When last did you sing in a choir or have a karaoke night? Research has found that singing makes you happier.

University of East Anglia (UEA) researchers examined the benefits of singing. They found that people who took part in a community singing group maintained or improved their mental health.

Researchers worked in collaboration with the Sing Your Heart Out (SYHO) project, based in Norfolk.

The grassroots initiative runs weekly singing workshops, aimed at people with mental health conditions as well as for the general public. Around 120 people attend four free workshops each week across Norfolk.

The research project followed the group for six months and undertook interviews and focus groups with participants, organisers, and workshop leaders.

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Singing for fun

“We found that singing as part of a group contributes to people’s recovery from mental health problems,” says lead researcher Prof Tom Shakespeare from UEA’s Norwich Medical School.

He says that the main way that Sing Your Heart Out differs from a choir is that anyone can join in regardless of ability. “There’s also very little pressure because the participants are not rehearsing towards a performance. It’s very inclusive and it’s just for fun.”

Prof Shakespeare says the format is also different to a therapy group because there’s no pressure for anyone to discuss their condition.

Related: A natural route to happiness

Singing saves sanity

“We heard the participants calling the initiative a ‘lifesaver’ and that it ‘saved their sanity’. Others said they simply wouldn’t be here without it, they wouldn’t have managed – so we quickly began to see the massive impact it was having,” says Prof Shakespeare.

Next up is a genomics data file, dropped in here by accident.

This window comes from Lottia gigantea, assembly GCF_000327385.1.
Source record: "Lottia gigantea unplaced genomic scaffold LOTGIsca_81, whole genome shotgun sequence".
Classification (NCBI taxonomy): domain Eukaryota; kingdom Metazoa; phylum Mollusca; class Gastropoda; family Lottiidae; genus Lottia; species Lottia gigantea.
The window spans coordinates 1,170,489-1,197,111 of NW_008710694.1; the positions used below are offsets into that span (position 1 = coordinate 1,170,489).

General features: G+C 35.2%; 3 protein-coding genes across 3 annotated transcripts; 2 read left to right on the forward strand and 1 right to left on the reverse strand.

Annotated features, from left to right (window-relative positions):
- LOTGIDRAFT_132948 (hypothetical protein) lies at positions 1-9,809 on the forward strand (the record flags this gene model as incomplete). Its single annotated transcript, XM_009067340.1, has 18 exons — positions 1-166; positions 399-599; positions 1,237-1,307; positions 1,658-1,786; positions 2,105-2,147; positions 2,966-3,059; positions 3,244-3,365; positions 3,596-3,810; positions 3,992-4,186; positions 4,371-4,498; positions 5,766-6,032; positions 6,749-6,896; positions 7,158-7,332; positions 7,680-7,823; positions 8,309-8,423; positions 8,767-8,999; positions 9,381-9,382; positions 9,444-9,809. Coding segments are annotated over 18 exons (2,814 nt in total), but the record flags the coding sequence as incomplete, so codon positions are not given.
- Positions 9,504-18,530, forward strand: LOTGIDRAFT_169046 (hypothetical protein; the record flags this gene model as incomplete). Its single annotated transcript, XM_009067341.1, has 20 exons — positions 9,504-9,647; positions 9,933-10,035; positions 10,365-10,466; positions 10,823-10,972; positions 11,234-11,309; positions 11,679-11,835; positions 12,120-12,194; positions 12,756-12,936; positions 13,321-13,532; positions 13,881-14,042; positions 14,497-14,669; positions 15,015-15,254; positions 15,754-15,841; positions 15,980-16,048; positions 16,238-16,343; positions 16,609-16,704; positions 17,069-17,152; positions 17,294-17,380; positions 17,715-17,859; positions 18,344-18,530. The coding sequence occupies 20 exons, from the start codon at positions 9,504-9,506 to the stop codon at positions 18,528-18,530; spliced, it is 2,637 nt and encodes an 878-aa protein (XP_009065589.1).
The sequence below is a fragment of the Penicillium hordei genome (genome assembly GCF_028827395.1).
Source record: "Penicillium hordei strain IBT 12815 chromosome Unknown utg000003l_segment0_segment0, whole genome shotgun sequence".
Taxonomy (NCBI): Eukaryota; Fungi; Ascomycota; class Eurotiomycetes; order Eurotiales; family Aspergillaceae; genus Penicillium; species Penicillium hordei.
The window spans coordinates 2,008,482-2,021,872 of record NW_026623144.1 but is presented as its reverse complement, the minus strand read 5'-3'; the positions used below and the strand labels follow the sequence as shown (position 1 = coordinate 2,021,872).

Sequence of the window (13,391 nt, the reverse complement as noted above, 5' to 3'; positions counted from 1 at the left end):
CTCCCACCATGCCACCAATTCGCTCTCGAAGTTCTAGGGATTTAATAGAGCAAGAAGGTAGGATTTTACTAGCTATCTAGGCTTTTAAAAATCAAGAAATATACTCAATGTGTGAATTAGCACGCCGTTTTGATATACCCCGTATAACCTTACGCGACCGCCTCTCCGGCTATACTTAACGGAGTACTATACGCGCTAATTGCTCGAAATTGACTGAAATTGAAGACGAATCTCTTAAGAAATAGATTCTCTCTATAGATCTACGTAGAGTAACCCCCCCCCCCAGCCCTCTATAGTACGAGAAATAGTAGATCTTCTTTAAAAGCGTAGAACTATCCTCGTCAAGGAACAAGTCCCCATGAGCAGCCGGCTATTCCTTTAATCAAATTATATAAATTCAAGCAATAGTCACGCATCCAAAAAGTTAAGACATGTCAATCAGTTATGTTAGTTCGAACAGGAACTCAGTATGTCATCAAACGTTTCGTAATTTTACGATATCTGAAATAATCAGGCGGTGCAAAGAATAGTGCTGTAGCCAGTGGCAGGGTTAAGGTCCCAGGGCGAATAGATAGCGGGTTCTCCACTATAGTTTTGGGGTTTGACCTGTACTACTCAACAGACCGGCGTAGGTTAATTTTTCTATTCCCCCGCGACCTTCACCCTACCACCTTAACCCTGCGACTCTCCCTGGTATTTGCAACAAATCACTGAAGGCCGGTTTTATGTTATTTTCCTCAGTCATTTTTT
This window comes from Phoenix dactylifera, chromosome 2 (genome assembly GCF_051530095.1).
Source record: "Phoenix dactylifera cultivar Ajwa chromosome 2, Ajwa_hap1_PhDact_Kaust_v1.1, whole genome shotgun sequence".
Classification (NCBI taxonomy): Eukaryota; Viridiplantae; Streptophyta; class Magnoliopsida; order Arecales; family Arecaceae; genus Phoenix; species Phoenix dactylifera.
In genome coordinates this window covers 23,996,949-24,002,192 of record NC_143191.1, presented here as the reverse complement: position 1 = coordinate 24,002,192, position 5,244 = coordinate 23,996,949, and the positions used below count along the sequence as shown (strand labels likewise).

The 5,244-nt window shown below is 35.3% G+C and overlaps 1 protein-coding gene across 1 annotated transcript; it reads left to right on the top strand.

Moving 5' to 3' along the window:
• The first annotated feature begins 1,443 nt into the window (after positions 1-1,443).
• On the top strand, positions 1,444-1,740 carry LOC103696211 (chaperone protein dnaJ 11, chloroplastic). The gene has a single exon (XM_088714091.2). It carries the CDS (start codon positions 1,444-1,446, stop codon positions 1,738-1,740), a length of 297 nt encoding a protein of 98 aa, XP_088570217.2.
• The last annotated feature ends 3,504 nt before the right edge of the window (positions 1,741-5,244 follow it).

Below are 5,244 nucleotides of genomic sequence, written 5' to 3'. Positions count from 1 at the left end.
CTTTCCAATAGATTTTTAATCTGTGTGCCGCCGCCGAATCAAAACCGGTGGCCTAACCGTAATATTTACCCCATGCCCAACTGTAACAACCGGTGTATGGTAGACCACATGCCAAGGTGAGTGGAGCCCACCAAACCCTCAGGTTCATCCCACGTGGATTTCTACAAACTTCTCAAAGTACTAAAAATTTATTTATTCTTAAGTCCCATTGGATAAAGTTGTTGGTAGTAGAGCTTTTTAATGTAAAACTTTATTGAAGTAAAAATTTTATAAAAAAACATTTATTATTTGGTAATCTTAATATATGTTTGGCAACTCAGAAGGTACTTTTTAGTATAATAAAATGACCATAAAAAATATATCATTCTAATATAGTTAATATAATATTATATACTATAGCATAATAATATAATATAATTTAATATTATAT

“All the participants we spoke to reported positive effects on their mental health as a direct result of taking part in the singing workshops.

He says that for some, it represented one component of a wider programme of support. For others, it stood out as key to their recovery or maintenance of health.

“But the key thing for everyone was that the Sing Your Heart Out model induced fun and happiness.”

Related: A surprising secret to happiness

Structure, support and social contact

The combination of singing and social engagement gave participants a feeling of belonging and wellbeing, as well as improved social skills and confidence.

Taking part on a weekly basis provided structure; support and contact that helped people improve their mood, feel good, and function better in day-to-day life.

So, join a choir or make a weekly karaoke date with friends to make 2018 your happiest year.

Source: University of East Anglia via www.sciencedaily.com

While All4Women endeavours to ensure health articles are based on scientific research, health articles should not be considered as a replacement for professional medical advice. Should you have concerns related to this content, it is advised that you discuss them with your personal healthcare provider.